Before that, there was little need for cross-collaboration. The most common was that a team of people with a similar profile (same function) only received the guidelines from the boss and they coordinated with each other inside the team. But coordination with other teams was only between a few managers. That is, teamwork or functional silos.
But collaborating is not helping or working as a team. Collaborating means that we need each other to achieve shared organizational goals, beyond the teams. It means that we cross structural or formal borders, if there are any, and we work transversally with a common objective: to solve the business challenge, to provide customer service,…
A great opportunity
In my view, the Remote-First approach is a great opportunity to break down silos, not only functional but also of distance between offices and different locations.
For a long time, there has been a communication barrier between teams from different offices. In general, we worked as a team only with coworkers from your own office, and it was much more difficult to collaborate with colleagues from other locations. Nor was it as necessary as it is now. Even in multinational companies, distributed teams were much less common. Each country or business unit operated independently, and then management reported to headquarters.
This Remote-First approach not only puts us all in equal conditions, but also forces us to create a work structure and culture in which we are all prepared to collaborate, wherever we are.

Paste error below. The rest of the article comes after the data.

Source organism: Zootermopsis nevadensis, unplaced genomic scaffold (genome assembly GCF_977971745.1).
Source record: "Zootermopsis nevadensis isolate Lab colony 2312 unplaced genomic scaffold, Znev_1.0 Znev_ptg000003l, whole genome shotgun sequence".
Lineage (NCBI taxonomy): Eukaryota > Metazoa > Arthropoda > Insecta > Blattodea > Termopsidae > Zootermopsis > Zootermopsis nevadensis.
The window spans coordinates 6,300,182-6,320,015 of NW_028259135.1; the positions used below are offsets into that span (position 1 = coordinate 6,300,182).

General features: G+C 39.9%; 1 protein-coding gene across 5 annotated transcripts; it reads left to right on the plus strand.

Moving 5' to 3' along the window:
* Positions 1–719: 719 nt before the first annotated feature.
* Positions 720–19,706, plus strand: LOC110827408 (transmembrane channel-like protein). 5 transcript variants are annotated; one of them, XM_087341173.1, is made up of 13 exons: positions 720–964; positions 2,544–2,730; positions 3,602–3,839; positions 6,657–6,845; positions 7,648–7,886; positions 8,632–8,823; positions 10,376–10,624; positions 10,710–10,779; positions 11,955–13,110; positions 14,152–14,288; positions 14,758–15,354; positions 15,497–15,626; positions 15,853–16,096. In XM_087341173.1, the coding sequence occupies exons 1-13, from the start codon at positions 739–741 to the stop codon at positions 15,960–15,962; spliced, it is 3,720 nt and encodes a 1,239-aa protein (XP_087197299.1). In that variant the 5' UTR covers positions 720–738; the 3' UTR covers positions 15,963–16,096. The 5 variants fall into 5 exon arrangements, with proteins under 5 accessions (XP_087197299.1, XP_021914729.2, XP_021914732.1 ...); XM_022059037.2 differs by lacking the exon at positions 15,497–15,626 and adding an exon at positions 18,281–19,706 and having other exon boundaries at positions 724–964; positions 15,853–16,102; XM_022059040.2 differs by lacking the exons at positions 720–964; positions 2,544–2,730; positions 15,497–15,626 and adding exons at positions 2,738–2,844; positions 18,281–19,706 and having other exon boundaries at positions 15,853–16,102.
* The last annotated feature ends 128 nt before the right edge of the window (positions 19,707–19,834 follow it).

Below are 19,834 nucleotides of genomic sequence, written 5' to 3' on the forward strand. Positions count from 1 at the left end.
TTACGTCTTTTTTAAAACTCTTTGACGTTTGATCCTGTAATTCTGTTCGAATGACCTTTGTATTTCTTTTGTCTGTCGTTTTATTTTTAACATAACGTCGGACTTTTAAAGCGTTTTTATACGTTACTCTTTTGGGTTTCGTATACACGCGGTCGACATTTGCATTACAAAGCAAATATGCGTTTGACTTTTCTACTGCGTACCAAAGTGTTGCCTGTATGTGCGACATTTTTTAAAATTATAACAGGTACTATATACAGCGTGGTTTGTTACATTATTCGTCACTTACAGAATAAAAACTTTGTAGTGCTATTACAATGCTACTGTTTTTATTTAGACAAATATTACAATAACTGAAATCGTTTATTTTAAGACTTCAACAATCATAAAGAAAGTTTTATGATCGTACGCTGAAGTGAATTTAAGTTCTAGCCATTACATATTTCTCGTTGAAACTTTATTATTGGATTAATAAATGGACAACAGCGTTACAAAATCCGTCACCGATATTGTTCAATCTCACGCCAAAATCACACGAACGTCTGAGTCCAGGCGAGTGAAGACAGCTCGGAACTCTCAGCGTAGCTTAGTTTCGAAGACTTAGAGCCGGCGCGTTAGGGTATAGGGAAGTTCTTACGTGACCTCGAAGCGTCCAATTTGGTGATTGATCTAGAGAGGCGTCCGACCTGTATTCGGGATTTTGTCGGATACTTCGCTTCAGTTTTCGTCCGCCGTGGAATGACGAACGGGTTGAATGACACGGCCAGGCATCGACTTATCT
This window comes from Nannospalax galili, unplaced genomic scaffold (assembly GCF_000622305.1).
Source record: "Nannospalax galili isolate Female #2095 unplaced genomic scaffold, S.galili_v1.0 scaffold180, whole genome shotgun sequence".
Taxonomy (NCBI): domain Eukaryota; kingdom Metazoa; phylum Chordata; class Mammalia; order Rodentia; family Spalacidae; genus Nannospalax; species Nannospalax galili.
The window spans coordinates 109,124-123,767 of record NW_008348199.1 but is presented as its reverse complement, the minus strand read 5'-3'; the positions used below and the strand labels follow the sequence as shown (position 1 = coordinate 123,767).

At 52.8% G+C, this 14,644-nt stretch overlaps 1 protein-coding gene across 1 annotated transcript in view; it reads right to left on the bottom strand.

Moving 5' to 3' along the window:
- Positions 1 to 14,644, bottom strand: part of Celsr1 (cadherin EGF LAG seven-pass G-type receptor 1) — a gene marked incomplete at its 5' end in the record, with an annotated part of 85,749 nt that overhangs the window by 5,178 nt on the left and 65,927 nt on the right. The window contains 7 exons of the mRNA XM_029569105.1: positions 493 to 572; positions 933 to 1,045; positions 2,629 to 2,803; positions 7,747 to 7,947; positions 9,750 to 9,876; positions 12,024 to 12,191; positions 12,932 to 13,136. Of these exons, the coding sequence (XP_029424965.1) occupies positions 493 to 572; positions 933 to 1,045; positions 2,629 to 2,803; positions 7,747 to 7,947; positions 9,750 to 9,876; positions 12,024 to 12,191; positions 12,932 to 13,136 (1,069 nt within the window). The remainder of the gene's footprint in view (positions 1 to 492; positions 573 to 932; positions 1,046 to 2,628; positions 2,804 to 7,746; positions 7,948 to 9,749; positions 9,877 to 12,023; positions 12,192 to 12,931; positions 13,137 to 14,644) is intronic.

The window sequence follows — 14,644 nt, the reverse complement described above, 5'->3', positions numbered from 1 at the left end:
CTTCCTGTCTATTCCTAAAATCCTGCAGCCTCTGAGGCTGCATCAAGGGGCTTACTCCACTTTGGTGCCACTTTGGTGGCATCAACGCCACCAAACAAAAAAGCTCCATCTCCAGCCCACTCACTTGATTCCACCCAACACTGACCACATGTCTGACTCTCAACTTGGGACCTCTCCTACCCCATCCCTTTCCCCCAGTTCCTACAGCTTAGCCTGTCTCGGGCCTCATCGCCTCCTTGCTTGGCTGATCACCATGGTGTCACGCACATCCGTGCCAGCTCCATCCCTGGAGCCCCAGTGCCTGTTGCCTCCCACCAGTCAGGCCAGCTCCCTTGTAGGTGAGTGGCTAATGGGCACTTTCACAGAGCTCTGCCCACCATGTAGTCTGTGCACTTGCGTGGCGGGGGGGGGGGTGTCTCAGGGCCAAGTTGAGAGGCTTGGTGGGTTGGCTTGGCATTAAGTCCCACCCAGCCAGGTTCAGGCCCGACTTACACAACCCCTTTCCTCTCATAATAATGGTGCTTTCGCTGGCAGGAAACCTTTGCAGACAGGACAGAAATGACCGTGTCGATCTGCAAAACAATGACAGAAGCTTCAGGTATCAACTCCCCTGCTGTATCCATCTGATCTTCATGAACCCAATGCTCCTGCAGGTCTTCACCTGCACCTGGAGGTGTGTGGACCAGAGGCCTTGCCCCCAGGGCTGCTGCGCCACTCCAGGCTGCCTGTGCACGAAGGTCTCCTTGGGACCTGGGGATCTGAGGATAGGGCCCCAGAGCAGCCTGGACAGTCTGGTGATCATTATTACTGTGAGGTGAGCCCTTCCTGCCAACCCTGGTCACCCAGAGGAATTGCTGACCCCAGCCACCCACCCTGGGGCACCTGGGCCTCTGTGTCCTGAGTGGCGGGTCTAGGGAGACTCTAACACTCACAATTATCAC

Context is always important, and this is Digital
Like any transformation, this can be explained within a given social, economic and historical context.
This new way of working is part of a digital society, and therefore requires a digital mindset and culture: Trust, Participation, Collaboration, Transparency, Purpose, Agility, Data-driven, Diversity, …
It is no accident that it is happening now. It happens now because the context pushes it and makes it possible. It is not only a matter of tools or ways of organizing work. This will only work if a Digital Culture consistent with society and the moment we live in, is adopted within the company.
Trying to work remotely without having that Culture or driving Cultural Transformation in a decisive and genuine way, will lead to great frustrations and inefficiencies, as many of us have seen during 2020.
This is just the beginning
In the last few months many articles have started to be published talking about the negative consequences of remote work, “the end of remote as a panacea”, “the dark side of working from home” and so on.
I believe that, far from the end, this has only just begun.
It is true that many people are stressed, exhausted and burned out due to the experience of the last year working remotely in a forced and improvised way. But the problem is not remote, the problem is that it is very poorly organized, and the necessary organizational and cultural changes are not being addressed. These changes are not only related to offshoring but also to Digital Transformation, leadership and new ways of working, and have been pending for several years.
In this scenario, the best talent, the one who can choose, will not ask to return to the office, but will look for another company that knows how to work remotely, adapt and take advantage of the benefits it has.